13 October 2020 – The recovery in manufacturing production slowed in August, with factory output falling by 10.8% year-on-year from a revised 10.2% (previously -10.6%) contraction in July.
This is worse than Nedbank Group Economic Unit’s forecast of an 8.7% decline.
While all industries having recorded declines, the biggest drag came from the heaviest weighted industries, namely motor vehicles, parts and accessories and other transport equipment; basic iron and steel, nonferrous metals, metal products and machinery; as well as food and beverages; wood, paper, publishing and printing; petroleum, chemical products, rubber and plastic products.
These categories, together, subtracted 9.3 percentage points from the headline figure, with the largest contributor being that of the motor vehicles, parts and accessories and other transport equipment category with a -2.7 percentage point contribution.
The category declined by 30.6% overall.
On a seasonally adjusted month-on-month basis, production increased by 3.6% in August from 5.9% in the previous month, and 21.3% in June.
Seasonally adjusted manufacturing production increased by 20.7% in the three months ended August, compared with the previous three months, and all ten manufacturing divisions reported positive growth rates over this period, Statistics South Africa reported on October 12.
The largest contributions were made by the motor vehicles, parts and accessories and other transport equipment categories, which declined by 61.3% and contributed -2.8 percentage points.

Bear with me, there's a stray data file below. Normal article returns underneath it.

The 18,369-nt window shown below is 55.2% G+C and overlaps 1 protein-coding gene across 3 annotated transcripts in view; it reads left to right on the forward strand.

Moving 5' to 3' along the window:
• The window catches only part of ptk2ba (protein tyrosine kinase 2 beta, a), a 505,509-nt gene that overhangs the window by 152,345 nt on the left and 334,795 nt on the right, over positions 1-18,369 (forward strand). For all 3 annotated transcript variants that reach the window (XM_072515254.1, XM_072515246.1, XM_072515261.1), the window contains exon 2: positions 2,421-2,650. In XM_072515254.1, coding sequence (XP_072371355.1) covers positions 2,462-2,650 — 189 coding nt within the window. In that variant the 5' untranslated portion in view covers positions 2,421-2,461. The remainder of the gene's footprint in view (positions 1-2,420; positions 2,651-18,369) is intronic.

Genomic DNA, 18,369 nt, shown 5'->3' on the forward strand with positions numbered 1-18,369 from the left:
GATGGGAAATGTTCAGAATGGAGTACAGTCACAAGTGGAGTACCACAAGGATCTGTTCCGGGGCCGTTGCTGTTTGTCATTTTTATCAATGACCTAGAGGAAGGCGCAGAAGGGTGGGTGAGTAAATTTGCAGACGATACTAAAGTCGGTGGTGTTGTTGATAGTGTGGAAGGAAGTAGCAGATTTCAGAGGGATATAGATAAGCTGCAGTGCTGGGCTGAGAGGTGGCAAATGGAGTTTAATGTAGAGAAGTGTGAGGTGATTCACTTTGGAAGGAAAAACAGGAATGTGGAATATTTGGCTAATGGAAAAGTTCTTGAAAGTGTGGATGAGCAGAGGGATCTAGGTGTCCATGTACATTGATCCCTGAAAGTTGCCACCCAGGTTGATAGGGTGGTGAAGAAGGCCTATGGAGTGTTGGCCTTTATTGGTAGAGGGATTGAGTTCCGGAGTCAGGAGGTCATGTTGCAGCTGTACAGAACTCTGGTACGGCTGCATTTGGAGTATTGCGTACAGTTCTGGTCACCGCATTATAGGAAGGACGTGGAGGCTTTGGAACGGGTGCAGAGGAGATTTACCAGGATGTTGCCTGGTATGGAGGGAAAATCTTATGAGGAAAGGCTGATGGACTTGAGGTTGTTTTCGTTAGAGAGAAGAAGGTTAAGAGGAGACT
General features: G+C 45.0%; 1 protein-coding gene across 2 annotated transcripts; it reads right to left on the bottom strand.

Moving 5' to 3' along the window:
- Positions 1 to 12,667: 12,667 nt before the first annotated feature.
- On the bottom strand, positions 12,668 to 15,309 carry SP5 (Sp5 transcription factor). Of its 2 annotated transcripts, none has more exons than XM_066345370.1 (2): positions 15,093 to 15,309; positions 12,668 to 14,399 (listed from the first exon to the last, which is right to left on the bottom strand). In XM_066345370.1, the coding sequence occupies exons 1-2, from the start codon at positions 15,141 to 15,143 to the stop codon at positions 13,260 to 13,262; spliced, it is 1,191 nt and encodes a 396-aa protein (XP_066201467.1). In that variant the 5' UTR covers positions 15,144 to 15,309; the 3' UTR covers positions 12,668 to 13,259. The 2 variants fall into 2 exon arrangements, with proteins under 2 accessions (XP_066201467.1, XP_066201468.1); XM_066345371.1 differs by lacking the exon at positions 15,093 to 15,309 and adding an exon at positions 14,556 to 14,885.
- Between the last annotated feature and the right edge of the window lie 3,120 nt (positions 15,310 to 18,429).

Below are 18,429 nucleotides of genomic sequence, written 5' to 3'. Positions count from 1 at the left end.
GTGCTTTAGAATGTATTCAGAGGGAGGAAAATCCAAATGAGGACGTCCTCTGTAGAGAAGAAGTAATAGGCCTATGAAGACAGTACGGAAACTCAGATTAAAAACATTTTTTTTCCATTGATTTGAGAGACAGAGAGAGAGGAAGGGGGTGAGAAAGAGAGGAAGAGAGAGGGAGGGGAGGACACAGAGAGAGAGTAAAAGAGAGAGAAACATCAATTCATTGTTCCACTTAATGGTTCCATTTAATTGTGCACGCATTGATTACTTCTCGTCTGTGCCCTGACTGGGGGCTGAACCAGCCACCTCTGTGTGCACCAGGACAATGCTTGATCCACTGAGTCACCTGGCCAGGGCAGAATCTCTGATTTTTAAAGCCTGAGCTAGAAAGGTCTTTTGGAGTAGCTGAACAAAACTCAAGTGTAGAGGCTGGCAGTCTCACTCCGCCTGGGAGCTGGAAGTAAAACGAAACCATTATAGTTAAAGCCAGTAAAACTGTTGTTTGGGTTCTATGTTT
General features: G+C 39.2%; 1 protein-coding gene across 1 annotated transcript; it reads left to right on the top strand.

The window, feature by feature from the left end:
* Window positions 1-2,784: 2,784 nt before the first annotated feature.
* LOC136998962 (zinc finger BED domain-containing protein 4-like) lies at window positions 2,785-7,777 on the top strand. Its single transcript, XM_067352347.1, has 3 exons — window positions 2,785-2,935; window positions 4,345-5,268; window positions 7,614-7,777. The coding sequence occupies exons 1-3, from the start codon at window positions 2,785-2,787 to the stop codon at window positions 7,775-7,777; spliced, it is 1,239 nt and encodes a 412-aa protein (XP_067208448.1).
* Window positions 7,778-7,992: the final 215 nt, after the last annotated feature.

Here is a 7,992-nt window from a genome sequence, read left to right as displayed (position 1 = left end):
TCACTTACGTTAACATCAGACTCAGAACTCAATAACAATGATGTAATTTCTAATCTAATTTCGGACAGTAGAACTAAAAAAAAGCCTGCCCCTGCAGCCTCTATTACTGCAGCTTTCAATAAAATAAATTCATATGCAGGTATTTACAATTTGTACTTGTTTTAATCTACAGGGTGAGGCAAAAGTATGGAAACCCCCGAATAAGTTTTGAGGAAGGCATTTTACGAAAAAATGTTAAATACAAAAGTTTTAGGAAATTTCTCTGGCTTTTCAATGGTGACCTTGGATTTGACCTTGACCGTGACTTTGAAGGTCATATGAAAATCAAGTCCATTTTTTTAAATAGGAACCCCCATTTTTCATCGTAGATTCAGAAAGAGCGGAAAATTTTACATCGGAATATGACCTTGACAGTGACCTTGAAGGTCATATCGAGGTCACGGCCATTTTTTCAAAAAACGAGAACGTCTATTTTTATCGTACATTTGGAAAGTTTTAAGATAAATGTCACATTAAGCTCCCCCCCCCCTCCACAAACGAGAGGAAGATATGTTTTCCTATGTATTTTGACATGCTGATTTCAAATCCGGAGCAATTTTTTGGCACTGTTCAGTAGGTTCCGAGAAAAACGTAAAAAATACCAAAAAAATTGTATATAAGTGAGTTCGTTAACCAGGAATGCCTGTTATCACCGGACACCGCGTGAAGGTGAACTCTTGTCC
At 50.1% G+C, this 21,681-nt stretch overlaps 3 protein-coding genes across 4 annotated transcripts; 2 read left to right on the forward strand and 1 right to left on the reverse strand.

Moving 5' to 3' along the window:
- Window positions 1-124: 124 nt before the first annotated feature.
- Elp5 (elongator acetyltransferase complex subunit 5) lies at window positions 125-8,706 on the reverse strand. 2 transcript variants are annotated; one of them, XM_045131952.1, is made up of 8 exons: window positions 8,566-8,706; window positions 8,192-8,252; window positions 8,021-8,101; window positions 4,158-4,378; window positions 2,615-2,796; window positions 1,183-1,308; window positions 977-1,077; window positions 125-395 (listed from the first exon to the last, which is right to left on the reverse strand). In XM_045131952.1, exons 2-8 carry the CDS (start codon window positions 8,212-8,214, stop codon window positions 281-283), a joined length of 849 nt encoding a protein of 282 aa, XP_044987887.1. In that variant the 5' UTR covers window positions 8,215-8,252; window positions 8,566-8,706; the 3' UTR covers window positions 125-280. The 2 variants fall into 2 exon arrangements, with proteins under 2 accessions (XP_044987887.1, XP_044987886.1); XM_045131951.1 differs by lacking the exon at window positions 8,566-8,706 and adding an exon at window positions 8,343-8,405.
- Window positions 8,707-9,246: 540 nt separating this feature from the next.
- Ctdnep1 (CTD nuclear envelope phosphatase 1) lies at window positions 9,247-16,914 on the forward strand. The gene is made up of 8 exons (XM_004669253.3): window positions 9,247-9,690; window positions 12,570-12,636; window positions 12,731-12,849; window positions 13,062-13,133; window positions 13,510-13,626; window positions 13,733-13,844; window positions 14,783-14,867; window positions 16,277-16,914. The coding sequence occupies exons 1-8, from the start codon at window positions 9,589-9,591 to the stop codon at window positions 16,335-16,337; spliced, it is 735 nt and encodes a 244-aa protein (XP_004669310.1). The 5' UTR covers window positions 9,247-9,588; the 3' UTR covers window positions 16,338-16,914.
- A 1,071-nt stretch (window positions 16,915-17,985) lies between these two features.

Nedbank said in a separate statement that these figures “largely captured the rebound in domestic and global demand from the strict lockdown over the reference period”, adding that, so far this year, total output has declined by 15.9%.
Although global Purchasing Manager Indices (PMIs) mostly improved in September, the second wave of Covid-19 in Europe specifically poses some downside risks on the pace of recovery, Nedbank lamented.
It added that the recent Absa PMIs “provide some comfort” that the rebound in activity will continue, supported by the return of some normality in operations, but warned that “the upside will be challenged by unreliable power supply and a rather volatile rand exchange rate”.
Further, the latest production data for the manufacturing sector reflects “the resilience of the metals and engineering (M&E) cluster of sub-indices on a month-on-month basis,” said Steel and Engineering Industries Federation of Southern Africa chief economist Dr Michael Ade.
However, in a separate statement he said that the figures painted a worrisome yearly trend as the recession deepened amid the Covid-19 pandemic.
“Although the seasonally-adjusted monthly manufacturing output data had surprisingly continued to trend in positive territory from May, underpinned by improving business sentiment, the presence of headwinds from the months of the Covid-19-induced economic lockdown, the fear of contagion, a generally weak exchange rate and a stubbornly stagnant economy had led to poor year-on-year data,” he lamented.
Nevertheless, Ade still believes that the official monthly output statistics released “are still better than those of April, May and June”, and that it provides a light at the end of the tunnel for beleaguered businesses during these tough economic times characterised by unease and uncertainty. Source (Engineering News)